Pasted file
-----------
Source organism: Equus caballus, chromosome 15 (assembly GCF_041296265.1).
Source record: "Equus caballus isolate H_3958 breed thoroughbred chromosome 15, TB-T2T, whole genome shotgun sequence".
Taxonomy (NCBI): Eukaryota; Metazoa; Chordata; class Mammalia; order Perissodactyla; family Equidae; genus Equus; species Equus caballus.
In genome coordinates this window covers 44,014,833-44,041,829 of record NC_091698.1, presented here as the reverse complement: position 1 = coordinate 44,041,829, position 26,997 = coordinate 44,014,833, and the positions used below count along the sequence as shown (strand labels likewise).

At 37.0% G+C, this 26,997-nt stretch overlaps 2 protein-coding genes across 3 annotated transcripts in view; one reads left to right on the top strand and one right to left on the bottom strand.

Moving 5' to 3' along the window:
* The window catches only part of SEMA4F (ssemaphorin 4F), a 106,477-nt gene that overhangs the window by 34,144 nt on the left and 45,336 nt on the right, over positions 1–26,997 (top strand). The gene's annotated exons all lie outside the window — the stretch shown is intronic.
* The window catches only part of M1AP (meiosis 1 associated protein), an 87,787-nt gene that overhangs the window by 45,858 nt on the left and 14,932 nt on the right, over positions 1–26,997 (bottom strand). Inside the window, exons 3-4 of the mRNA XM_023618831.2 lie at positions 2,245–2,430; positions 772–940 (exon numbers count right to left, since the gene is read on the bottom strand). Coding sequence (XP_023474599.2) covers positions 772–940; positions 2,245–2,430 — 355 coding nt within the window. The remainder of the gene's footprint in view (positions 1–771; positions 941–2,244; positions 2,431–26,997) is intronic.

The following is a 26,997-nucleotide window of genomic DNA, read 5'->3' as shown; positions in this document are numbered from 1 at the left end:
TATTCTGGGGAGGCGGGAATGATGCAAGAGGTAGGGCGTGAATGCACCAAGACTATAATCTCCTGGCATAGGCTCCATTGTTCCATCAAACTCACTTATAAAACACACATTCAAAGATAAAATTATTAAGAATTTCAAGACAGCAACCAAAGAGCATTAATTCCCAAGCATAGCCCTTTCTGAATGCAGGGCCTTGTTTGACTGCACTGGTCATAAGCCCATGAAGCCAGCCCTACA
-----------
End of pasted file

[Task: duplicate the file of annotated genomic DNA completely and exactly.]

Source organism: Equus caballus, chromosome 15 (assembly GCF_041296265.1).
Source record: "Equus caballus isolate H_3958 breed thoroughbred chromosome 15, TB-T2T, whole genome shotgun sequence".
Taxonomy (NCBI): Eukaryota; Metazoa; Chordata; class Mammalia; order Perissodactyla; family Equidae; genus Equus; species Equus caballus.
In genome coordinates this window covers 44,014,833-44,041,829 of record NC_091698.1, presented here as the reverse complement: position 1 = coordinate 44,041,829, position 26,997 = coordinate 44,014,833, and the positions used below count along the sequence as shown (strand labels likewise).

At 37.0% G+C, this 26,997-nt stretch overlaps 2 protein-coding genes across 3 annotated transcripts in view; one reads left to right on the top strand and one right to left on the bottom strand.

Moving 5' to 3' along the window:
* The window catches only part of SEMA4F (ssemaphorin 4F), a 106,477-nt gene that overhangs the window by 34,144 nt on the left and 45,336 nt on the right, over positions 1–26,997 (top strand). The gene's annotated exons all lie outside the window — the stretch shown is intronic.
* The window catches only part of M1AP (meiosis 1 associated protein), an 87,787-nt gene that overhangs the window by 45,858 nt on the left and 14,932 nt on the right, over positions 1–26,997 (bottom strand). Inside the window, exons 3-4 of the mRNA XM_023618831.2 lie at positions 2,245–2,430; positions 772–940 (exon numbers count right to left, since the gene is read on the bottom strand). Coding sequence (XP_023474599.2) covers positions 772–940; positions 2,245–2,430 — 355 coding nt within the window. The remainder of the gene's footprint in view (positions 1–771; positions 941–2,244; positions 2,431–26,997) is intronic.

The following is a 26,997-nucleotide window of genomic DNA, read 5'->3' as shown; positions in this document are numbered from 1 at the left end:
TATTCTGGGGAGGCGGGAATGATGCAAGAGGTAGGGCGTGAATGCACCAAGACTATAATCTCCTGGCATAGGCTCCATTGTTCCATCAAACTCACTTATAAAACACACATTCAAAGATAAAATTATTAAGAATTTCAAGACAGCAACCAAAGAGCATTAATTCCCAAGCATAGCCCTTTCTGAATGCAGGGCCTTGTTTGACTGCACTGGTCATAAGCCCATGAAGCCAGCCCTACA